One of the most difficult issues of this century is to provide more energy with minimum environmental effect. Substituting coal and diesel with natural gas may assist in addressing this challenge by lowering emissions and improving air quality. Gas is also a good asset for renewable energy sources, enabling to balance supply and demand for wind, solar, and hydroelectricity. Natural gas is also critical in sectors of the economy that are complex to electrify, such as industrial operations and cargo handling.
Natural gas’s adaptability is one of the keys to its predicted major position in the energy transition since it can be used as a fuel source in all industries, including heating, cooking, and industrial uses. Natural gas enjoys a major advantage over coal in terms of greenhouse gas emissions, emitting around half of the CO2 amount. This makes it a compelling alternative for short-term carbon reduction while stabilizing the road to renewables. As suggested by an industry expert in natural gas operations, “People [from outside the oil and gas industry] will usually think that anything that is not renewable like solar or wind is harmful or not clean energy. The main point of using natural gas is not to replace other oil and gas sources or renewable energy technologies, the main point is to make a bridge between both sources on our journey to a more green or clean environment without any change in efficiency.”
Additionally, natural gas is also commonly touted as an energy transition catalyst due to its crucial position in the scaling up in terms of the production and transportation of hydrogen, which the European Union and others have projected would play a vital part in a prospective climate-neutral market. According to the EU’s hydrogen strategy, while the cost of manufacturing ‘clean hydrogen’, produced solely from renewable power is decreasing, it remains rather expensive. The EU policy involves the progressive production of what is now referred to as clean hydrogen, first including hydrogen from natural gas.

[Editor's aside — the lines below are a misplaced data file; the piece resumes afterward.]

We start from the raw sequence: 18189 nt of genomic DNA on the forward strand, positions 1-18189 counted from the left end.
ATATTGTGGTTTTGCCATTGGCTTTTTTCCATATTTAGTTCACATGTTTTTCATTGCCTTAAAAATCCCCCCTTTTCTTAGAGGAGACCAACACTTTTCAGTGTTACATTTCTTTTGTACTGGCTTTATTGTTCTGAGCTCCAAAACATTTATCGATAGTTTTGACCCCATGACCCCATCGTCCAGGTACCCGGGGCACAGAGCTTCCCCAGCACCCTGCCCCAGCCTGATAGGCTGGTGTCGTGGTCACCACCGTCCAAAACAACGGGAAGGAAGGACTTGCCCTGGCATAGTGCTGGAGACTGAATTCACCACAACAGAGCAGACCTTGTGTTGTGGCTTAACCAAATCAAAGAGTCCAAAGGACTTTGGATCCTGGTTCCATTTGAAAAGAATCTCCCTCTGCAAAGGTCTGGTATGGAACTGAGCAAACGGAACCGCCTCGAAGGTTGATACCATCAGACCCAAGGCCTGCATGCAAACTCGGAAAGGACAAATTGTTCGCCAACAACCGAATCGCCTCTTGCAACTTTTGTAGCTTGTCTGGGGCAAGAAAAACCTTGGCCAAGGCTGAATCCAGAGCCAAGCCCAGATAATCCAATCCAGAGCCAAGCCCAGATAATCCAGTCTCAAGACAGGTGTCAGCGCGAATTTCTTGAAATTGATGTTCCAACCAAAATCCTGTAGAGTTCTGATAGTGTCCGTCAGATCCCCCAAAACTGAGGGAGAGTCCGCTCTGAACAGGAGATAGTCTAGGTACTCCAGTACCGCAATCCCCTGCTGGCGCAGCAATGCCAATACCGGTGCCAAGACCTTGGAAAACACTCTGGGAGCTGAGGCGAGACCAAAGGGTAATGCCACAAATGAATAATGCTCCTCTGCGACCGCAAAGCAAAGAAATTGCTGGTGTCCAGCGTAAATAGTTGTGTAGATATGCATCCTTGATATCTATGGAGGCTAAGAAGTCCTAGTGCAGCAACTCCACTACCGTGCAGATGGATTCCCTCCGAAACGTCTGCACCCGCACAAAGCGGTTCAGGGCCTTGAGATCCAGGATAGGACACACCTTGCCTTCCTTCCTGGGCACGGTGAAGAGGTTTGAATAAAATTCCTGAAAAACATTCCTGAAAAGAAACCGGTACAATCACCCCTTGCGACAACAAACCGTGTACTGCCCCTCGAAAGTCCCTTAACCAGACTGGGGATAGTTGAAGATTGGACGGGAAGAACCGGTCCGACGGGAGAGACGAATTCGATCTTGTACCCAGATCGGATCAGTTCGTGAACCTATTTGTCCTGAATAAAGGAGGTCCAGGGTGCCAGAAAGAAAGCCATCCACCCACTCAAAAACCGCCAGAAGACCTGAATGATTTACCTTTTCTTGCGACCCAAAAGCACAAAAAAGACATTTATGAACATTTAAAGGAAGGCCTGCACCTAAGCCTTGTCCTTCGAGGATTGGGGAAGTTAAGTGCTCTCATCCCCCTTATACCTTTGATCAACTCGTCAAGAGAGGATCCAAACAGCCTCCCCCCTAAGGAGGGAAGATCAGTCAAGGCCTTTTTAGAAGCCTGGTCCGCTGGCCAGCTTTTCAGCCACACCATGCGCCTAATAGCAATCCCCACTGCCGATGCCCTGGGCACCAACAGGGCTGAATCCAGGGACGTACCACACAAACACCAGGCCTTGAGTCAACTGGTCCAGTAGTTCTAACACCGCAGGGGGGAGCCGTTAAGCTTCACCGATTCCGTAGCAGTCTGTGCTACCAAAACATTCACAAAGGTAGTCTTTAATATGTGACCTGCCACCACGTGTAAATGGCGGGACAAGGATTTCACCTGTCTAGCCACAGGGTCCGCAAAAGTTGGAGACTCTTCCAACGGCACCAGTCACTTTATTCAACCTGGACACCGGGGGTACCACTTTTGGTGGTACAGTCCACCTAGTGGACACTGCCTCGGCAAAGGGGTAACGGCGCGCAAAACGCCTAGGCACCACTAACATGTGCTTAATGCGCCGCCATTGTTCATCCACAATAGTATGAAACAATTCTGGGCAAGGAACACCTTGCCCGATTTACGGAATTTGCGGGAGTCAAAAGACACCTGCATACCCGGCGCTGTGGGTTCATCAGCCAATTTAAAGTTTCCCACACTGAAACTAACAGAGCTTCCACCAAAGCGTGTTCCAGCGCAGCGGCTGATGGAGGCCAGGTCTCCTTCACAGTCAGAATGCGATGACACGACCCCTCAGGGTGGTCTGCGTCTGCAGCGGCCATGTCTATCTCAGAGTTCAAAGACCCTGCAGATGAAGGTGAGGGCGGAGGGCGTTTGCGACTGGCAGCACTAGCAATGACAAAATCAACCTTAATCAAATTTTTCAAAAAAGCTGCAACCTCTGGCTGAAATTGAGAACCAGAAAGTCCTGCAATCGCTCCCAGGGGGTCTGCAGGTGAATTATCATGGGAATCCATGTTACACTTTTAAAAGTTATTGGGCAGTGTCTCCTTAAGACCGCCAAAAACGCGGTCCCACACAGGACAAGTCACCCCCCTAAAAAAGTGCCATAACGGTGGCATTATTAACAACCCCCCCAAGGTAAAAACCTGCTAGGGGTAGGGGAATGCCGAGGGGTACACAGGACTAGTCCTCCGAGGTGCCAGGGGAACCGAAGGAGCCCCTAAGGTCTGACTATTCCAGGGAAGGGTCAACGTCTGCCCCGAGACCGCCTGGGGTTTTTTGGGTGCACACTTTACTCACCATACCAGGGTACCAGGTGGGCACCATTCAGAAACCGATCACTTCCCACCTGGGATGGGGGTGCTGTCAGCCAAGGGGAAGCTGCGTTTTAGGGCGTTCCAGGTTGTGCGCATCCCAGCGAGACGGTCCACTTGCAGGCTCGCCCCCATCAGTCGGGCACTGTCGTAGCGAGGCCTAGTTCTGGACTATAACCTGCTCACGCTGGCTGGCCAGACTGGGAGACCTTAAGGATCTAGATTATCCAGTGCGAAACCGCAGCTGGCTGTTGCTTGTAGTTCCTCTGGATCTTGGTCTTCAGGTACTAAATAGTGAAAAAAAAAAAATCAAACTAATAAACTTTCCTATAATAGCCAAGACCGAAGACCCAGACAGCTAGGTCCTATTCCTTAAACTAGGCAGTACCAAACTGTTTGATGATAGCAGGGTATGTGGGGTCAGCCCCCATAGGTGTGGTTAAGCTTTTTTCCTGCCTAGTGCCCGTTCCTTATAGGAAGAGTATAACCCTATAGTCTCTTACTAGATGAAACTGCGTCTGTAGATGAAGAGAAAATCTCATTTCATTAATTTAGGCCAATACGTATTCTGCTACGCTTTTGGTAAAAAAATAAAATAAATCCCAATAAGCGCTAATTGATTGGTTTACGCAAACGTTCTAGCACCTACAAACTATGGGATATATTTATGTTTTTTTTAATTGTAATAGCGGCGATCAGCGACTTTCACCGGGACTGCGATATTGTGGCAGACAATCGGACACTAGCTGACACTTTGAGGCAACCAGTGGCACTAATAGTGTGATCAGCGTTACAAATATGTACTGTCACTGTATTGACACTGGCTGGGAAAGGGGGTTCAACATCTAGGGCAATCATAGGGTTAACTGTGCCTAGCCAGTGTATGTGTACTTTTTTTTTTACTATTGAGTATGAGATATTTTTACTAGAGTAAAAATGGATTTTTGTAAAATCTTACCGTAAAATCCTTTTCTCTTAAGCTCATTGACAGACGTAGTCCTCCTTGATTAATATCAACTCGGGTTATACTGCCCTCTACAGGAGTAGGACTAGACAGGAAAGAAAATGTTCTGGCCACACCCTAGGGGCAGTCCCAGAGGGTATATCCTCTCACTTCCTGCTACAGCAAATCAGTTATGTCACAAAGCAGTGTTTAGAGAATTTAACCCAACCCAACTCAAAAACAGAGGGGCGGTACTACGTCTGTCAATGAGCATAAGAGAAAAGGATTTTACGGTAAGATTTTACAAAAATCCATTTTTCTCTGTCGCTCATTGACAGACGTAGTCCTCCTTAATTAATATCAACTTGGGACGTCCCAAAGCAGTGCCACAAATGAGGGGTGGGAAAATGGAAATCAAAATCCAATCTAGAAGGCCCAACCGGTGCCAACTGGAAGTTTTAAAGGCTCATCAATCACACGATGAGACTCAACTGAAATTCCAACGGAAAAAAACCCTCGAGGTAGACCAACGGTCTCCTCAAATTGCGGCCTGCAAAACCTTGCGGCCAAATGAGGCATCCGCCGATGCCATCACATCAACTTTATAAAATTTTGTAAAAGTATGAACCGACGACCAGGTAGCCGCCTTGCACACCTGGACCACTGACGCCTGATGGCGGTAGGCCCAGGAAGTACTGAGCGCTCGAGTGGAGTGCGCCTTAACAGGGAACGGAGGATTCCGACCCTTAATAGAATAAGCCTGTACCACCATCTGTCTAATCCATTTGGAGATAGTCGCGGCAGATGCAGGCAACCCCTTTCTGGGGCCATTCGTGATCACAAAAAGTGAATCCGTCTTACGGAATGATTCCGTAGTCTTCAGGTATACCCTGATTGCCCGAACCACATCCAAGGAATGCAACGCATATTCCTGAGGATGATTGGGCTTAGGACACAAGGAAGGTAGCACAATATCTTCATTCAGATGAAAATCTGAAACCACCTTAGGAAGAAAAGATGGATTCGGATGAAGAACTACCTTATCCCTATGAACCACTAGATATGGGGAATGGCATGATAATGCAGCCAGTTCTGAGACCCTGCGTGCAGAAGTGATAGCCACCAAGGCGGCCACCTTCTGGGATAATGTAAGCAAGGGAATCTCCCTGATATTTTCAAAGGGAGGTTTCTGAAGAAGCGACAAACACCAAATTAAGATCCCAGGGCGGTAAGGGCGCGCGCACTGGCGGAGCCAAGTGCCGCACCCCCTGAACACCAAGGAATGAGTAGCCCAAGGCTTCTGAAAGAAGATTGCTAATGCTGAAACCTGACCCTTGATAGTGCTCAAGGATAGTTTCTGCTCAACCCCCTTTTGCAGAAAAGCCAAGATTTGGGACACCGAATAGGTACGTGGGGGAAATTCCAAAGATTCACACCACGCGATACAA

Nevertheless, after three years of stagnation, global energy-related CO2 emissions increased in 2017 and 2018, indicating a serious misalignment with global climate targets. It is evident that switching from unchecked usage of fossil fuels does not provide a long-term solution to climate change, but there can be large CO2 and air quality gains from utilizing less emissions-intensive fuels in certain nations, industries, and timeframes.
Benefits and Challenges
As the globe begins to migrate away from fossil fuels, many see natural gas as a transition source to a sustainable energy future. Thus, what are the benefits and drawbacks of natural gas? Natural gas, as a high-capacity energy supply, is quickly becoming the preferred power source for countries with expanding economies and rising electricity demands.
One of the reasons for the increased demand for natural gas is that it is a plentiful natural resource. According to the International Energy Agency (IEA), there are enough recoverable natural gas resources to last approximately 2 centuries. Natural gas resources have been discovered all over the world, enabling extraction and supply simpler, possibly keeping costs low as long as the appropriate infrastructure is there.
Furthermore, although burning natural gas emits greenhouse gases, it emits the least amount of carbon emissions of any fossil fuel, hence it causes less contamination. This, along with its high energy production, makes it a perfect bridge fuel. As a result, it is the natural successor to coal and petroleum. Because of its minimal carbon footprint, it is an appealing power source for both established and emerging societies.
On the other hand, natural gas emits less carbon than other fossil fuels. It is, nevertheless, still a fossil fuel. Except under extremely rare conditions, natural gas is not renewable. In any case, it emits more CO2 than green energy. This is why it is used as a bridge fuel. It bridges the gap between the retirement of bigger fossil fuel facilities and the widespread use of renewable energy.
In addition, natural gas may be extracted in a variety of techniques, the most prevalent of which is fracking. Injecting water into a subsurface gas deposit to bring it closer to the surface is known as fracking. It has been connected to a variety of serious health problems, environmental degradation, and huge methane releases. While new initiatives promote a transition towards a more sustainable extraction procedure, fracking remains a cheap and popular sourcing choice.
To conclude, the environmental justification for developing new gas infrastructure is difficult, as authorities must be cautious about sealing in gas-related emissions while reducing coal-related emissions. If new gas infrastructure prohibits the burning of more harmful fuels, absolute emissions may increase but relative emissions may decrease. In other cases, a new gas network may also offer services that low-carbon options cannot, such as peak winter heating, seasonal preservation, or high-temperature heat for industrial. The accessibility and implementation of carbon capture, utilization, and energy storage is a crucial component for both gas and coal.